Published by Harper Teen on 9 December 2014
Genres: Contemporary, Young Adult
Top Five Things That Are Ruining Chloe’s Day
5) Working the 6:30 a.m. shift at GoodFoods Market
4) Crashing a cart into a customer’s car right in front of her snarky coworker Sammi
3) Trying to rock the “drowned rat” look after being caught in a snowstorm
2) Making zero progress with her crush, Tyson (see #3)
1) Being accused—along with her fellow teenage employees—of stealing upwards of $10,000
Chloe would rather be anywhere than locked in work jail (aka the break room) with five of her coworkers . . . even if one of them is Tyson. But if they can band together to clear their names, what looks like a total disaster might just make Chloe’s list of Top Ten Best Moments.
Top Ten Clues You’re Clueless is a sweet, whimsical tale of six teenagers who worked in the same GoodFoods market on Christmas Eve.
Top Ten Clues You’re Clueless is a fast read, which is a good thing, because we only follow the main character, Chloe, and her fellow young employees for a few hours. It’s impossible to really get to know the characters very well in such a short time, and the story itself was very light, just slightly touching on some important topics before moving on to the next one. Chloe had diabetes, but didn’t want her co-workers to know. She also had a crush on one of them, and that was an important part of her inner dialogues and her numerous lists.
Because it was Christmas Eve, the GoodFoods market was going to count how much money had been collected for charity, and the main plot of Top Ten Clues You’re Clueless was that it was obviously quite a bit of money missing from the box. And who else would be blamed but the six teens working in the store? The unfairness of that particular way of seeing things was something that really touched me, though, and I’m sure it would have been even worse if I had been the protagonist’s age.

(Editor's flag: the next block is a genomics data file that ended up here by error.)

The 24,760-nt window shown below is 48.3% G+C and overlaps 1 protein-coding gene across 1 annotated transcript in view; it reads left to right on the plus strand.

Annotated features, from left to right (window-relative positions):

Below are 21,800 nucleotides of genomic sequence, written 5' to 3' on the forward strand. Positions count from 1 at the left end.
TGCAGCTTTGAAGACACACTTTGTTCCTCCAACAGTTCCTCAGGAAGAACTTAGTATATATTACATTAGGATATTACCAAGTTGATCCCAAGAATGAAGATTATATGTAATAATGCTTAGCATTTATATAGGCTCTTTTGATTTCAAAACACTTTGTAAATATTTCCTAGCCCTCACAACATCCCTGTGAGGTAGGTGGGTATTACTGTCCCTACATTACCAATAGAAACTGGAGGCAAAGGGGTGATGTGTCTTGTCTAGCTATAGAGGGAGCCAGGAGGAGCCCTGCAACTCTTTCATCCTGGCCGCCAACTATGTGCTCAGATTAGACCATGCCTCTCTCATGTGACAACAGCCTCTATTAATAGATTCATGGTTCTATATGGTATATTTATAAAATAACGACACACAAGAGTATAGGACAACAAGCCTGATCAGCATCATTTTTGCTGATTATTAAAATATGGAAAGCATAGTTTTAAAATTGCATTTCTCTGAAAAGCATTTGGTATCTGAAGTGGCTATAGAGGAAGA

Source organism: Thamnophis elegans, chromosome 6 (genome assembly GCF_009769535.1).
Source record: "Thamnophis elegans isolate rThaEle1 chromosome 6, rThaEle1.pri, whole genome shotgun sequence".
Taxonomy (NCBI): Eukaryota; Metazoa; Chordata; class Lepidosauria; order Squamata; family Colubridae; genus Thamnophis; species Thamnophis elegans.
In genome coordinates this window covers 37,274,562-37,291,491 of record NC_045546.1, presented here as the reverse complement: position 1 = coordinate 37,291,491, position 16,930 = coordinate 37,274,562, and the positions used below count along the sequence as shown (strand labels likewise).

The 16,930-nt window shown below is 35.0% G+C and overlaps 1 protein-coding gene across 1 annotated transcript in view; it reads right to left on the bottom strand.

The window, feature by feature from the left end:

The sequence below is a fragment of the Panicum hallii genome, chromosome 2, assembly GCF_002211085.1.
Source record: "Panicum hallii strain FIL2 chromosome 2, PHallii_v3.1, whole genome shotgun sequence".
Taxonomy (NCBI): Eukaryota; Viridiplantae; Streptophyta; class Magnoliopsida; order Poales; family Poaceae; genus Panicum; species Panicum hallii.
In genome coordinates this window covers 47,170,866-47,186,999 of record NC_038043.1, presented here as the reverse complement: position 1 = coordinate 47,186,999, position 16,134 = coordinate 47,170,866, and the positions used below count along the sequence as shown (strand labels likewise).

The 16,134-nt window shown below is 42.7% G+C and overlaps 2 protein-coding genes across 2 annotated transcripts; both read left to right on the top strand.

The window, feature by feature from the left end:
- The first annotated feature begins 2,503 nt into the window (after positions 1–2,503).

Sweet and whimsical, but without much substance, I enjoyed the writing quite a bit, and the lists Chloe kept making were quirky as well. Written in first person present tense from Chloe’s perspective, her inner thoughts were just as important as the rest of the story that unfolded around her and the other characters.
I know – it’s so nerdy, right? I keep hearing that being a geek is cool now, but I’m not sure the rest of the world has gotten the memo, because I still feel like a pretty big dork compared to a lot of people at my new school. And being insecure makes me want to write more lists, which makes me feel nerdier, which makes me write more lists… You can see my problem.
So that’s what I’m doing while I key in the code for my customer’s giant bag of limes. It’s hard to imagine what a small blond woman could do with that many limes.
I’m really working my way through my mom’s paperback mystery collection, so I guess that’s something. Something antisocial and vaguely depressing, maybe, but it’s something.
Reading this book contributed to these challenges: